When it comes to science and environmental issues compared to other parts of the world, people in America are more sharply divided along political lines, new research suggests.
Globally, those who see themselves on the left side of politics tend to be more concerned about the environment than those who see themselves on the right or center field.
But in the US, according to an international survey by the Pew Research Center, this division is very sharp. Approximately 10 out of 10 US citizens who are politically right would prefer to protect the environment, even if it is due to slower economic growth and some loss of jobs, compared to 87% of those on the left.
In Europe, Australia, Canada, Brazil and South Korea, the division was much less marked. In the UK on the right, 68% would prefer the environment, similar to the numbers in Italy, Sweden, Poland, Spain and France. In Britain, on the left, 84% would prefer environmental protection, similar to the proportion in other European countries.
The survey was published on Tuesday, earlier this year, before an outbreak of coronovirus reached epidemic proportions.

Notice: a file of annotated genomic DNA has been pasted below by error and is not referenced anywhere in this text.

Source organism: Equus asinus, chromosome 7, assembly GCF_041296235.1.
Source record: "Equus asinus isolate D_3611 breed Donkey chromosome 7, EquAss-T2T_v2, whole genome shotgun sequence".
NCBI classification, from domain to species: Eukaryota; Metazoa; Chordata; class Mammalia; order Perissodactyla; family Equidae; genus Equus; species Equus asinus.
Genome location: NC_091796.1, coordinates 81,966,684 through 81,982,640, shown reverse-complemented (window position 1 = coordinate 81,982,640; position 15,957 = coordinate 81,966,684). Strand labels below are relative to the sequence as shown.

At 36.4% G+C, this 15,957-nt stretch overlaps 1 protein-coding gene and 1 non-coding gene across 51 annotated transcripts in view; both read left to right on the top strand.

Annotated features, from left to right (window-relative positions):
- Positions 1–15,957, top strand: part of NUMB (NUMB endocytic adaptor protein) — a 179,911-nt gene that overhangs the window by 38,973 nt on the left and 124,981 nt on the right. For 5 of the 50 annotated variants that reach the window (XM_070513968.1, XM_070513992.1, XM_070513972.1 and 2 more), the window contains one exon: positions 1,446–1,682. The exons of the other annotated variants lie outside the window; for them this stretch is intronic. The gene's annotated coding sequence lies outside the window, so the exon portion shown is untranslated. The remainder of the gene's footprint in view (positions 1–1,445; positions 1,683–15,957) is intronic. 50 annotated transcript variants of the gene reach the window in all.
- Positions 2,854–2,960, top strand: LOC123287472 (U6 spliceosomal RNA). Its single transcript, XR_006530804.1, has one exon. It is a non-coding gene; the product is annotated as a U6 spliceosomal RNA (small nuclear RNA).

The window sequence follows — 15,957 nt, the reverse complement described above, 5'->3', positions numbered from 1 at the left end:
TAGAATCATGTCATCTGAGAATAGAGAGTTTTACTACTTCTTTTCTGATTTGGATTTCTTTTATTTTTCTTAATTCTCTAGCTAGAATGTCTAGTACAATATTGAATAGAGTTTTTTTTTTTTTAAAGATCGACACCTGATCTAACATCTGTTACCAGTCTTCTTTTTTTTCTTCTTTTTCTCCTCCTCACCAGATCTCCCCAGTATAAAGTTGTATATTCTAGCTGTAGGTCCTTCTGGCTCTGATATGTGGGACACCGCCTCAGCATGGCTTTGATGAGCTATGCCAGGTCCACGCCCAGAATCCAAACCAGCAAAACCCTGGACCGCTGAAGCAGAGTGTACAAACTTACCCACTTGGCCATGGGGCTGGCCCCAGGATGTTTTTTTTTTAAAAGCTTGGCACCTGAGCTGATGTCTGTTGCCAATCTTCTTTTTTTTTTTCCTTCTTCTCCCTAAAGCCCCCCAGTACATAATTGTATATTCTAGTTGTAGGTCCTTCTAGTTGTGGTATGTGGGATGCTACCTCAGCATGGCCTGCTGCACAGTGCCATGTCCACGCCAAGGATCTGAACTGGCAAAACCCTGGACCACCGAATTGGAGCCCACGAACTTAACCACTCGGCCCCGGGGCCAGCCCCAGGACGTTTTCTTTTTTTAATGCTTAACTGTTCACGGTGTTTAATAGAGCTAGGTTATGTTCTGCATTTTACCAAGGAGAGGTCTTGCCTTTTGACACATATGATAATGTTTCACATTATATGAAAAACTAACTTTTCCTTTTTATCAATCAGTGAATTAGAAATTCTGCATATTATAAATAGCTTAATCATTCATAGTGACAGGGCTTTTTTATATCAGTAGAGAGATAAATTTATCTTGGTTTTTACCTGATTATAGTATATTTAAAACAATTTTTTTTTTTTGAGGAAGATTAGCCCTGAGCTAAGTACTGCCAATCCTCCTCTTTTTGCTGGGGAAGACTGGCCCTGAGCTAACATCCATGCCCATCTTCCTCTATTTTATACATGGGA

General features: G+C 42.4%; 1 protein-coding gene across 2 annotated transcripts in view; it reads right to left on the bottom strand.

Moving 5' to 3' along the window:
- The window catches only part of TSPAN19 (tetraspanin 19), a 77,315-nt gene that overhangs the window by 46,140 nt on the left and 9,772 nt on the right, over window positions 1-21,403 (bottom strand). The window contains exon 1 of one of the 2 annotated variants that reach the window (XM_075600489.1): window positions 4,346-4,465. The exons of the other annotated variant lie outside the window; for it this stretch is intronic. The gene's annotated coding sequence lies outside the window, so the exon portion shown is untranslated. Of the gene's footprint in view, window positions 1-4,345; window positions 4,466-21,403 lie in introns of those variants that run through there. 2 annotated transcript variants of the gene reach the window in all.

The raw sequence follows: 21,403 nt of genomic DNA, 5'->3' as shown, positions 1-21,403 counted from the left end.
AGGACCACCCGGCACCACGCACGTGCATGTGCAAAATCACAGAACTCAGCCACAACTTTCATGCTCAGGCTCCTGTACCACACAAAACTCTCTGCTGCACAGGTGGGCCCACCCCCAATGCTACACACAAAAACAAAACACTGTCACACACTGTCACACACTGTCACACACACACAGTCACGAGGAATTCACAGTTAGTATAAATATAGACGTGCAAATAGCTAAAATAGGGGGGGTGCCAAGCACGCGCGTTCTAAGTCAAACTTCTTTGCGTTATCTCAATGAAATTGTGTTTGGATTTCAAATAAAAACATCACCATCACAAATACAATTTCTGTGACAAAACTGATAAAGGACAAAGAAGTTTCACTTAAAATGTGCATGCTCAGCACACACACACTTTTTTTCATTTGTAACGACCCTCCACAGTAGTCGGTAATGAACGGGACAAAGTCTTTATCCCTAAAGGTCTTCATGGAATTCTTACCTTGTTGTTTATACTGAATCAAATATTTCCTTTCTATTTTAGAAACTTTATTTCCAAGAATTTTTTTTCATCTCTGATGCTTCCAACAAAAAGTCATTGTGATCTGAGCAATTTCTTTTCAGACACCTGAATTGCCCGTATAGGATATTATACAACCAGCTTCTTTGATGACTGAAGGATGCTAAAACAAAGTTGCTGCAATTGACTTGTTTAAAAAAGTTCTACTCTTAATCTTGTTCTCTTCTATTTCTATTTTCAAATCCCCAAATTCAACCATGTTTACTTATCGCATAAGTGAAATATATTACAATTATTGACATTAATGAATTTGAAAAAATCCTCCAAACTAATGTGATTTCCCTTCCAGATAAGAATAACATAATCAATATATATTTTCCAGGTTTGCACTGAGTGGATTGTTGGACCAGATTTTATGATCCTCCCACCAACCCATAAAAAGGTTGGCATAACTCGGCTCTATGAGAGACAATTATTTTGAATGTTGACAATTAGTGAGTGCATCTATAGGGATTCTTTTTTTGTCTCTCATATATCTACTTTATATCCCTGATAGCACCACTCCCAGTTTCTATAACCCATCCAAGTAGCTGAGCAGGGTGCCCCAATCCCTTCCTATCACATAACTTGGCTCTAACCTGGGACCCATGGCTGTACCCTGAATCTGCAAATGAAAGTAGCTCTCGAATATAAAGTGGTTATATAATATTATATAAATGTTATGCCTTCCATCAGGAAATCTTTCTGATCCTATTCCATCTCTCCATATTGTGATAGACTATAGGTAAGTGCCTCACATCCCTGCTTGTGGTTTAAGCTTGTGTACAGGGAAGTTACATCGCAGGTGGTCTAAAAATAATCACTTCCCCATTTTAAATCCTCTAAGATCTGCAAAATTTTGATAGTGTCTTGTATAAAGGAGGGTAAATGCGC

Overall, there was still a clear majority that supported the protection of the environment in the US, at about two-thirds (64%) of the population, with an equal number (63%) saying that the government would address the climate crisis She was doing very little. . About half of the respondents stated that climate change was a very serious problem, and human activity contributed greatly to climate change.
Only one in five people with right-wing political views said they had great faith in scientists, while six out of more than 10 people on the left in America.
Pew results show that people in 20 countries around the world have generally strong ties to scientists, with nearly eight in 10 globally saying that government investment in scientific research was worthwhile.
Carrie Funk, director of science and society research at Pew, said: “These findings generally demonstrate the positive views that have been made publicly to scientists and their work around the world, as well as in many places on ideological fault lines Catch how much trust scientists have. “
Although questions were asked before the effects of coronovirus were apparent, they could indicate difficulties for governments in deploying vaccines.
Respondents were asked about the preventive health benefits of childhood vaccines, such as measles, mumps, and rubella. In Sweden, the majority (84%) said the gains were higher, but in Russia only 49% said no. In the US, one in 10 stated that there were no preventive health benefits from such vaccines, and 37% stated that there was a high or moderate risk of side effects.
In Britain, six out of 10 people said they felt the country’s achievements in science were above average, or the best in the world. Around seven in 10 said the UK government was not taking enough action on the climate crisis.